Friday, August 11, 2017

Dream Team

I was always a basketball fan as a kid — admittedly, more as something I enjoyed playing than watching — and I was always a fan of the Olympics.  When it started to be rumored that American professional players would be allowed to compete in the Barcelona Olympics, my imagination was definitely captured.  There was an incredible amount of speculation as to just who would play.  As I recall, Michael Jordan was the only automatic selection, but as a Utah Jazz fan, I was sure — and later proven right — that Karl Malone and John Stockton would be on what was labeled as the Dream Team.  Dream Team it was, and they were incredibly fun to watch as they dominated any and all competition in the Olympics in Barcelona.

Book cover.Dream Team: How Michael, Magic, Larry, Charles, and the Greatest Team of All Time Conquered the World and Changed the Game of Basketball Forever (ISBN: 978-0-345-52050-0) by Jack McCallum takes a pretty in-depth look at that most famous of basketball teams.  The book goes into a lot of detail about how it even came about that the pros were allowed in the Olympics.  It was a long, drawn-out process that involved FIBA, the USOC, and the NBA.  Once all the egos involved in such organizations were sorted to an acceptable degree, the path was open, and the U.S. got to work putting the Dream Team together.  McCallum, who was an NBA writer for a long time, chronicles how each member of the team was selected.  He profiles them, some briefly, some in great detail.  The qualifying tournament and the Olympics themselves are also described, with the Olympics, obviously, getting more attention even though the games had similar outcomes: blowouts.  Since there is so much spectacle that attends the Olympics, and the Dream Team only compounded this effect, there was a bit more to cover.  The book finishes with a short section on how the Dream Team had a large impact on the the global game of basketball and talks about the mess that were the next to U.S. Olympic teams.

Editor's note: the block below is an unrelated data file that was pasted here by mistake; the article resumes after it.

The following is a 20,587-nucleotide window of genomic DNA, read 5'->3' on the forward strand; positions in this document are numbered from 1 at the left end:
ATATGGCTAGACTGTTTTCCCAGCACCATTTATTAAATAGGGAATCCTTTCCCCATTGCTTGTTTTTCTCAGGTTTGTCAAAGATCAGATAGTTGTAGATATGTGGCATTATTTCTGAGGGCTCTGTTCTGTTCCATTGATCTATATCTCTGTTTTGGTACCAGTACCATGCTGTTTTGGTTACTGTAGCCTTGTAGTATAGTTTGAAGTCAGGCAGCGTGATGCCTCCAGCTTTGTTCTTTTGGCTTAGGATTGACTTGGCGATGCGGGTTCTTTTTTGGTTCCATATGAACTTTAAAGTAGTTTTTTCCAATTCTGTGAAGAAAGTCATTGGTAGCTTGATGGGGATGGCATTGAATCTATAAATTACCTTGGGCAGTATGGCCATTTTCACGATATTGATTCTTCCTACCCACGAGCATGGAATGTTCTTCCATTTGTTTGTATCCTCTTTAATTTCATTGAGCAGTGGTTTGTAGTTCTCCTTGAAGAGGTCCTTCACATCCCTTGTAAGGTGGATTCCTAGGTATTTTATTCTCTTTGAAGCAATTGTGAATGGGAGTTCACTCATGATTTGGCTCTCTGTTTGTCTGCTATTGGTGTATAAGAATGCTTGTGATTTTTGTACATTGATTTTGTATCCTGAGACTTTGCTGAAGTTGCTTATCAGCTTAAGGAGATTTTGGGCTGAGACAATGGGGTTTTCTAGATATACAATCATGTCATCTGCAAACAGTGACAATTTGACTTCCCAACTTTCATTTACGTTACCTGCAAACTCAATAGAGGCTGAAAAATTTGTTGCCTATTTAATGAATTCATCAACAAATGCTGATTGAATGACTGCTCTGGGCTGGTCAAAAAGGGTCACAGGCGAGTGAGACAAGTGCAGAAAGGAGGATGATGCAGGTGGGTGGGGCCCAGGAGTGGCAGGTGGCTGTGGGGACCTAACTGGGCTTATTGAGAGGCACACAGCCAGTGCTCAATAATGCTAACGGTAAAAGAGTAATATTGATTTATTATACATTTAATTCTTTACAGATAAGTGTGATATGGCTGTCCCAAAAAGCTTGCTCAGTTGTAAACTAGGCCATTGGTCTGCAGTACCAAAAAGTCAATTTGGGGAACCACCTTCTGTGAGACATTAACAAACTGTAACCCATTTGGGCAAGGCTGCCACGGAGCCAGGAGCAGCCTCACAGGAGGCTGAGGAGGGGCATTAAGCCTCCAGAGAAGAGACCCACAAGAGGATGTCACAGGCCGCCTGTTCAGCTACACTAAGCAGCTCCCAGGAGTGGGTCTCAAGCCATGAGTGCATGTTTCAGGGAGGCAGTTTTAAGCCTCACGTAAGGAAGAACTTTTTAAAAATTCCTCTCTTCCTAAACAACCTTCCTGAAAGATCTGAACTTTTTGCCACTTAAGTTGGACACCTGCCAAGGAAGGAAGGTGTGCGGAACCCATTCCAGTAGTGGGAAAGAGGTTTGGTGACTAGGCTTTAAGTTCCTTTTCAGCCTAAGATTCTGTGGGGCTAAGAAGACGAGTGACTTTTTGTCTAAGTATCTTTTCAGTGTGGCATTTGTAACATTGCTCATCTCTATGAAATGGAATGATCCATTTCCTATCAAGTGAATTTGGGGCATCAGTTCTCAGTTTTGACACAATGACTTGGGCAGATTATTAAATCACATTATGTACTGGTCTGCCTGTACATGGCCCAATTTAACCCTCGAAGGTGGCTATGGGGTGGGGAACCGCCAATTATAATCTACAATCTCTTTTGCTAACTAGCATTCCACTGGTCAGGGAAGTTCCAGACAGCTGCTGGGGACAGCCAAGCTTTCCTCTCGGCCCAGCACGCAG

As a basketball and Olympic fan, the book was a fun read.  I think I wish I had paid more attention to the subtitle since the book definitely concentrated on Michael Jordan, Magic Johnson, Larry Bird, and Charles Barkley.  The first three are some of the greatest players ever, with Jordan being the greatest player ever.  Barkley is a larger-than-life personality and, I got the impression, easy to write about.  So, it was interesting to read about them, but there just wasn’t much about my real basketball idols, Stockton and Malone, nor really about the other six players on the team.  I enjoyed reading about what Jordan called the best basketball game he’s ever played in, which was a five-on-five scrimmage right before the Olympics started where the skills and driven, competitive personalities of the superstars were pitted against each other.  The discussions of the background behind the team was quite interesting.  I was, of course, impressed with Stockton’s approach to playing: it was an honor to be selected and who wouldn’t play for one’s country?  The final negative was that there was more R-rated language than I would’ve like to have read.

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This work, including all text, photographs, and other original work, is licensed under a Creative Commons Attribution Non-Commercial No Derivatives 3.0 License and is copyrighted © MMXIV John Pruess.

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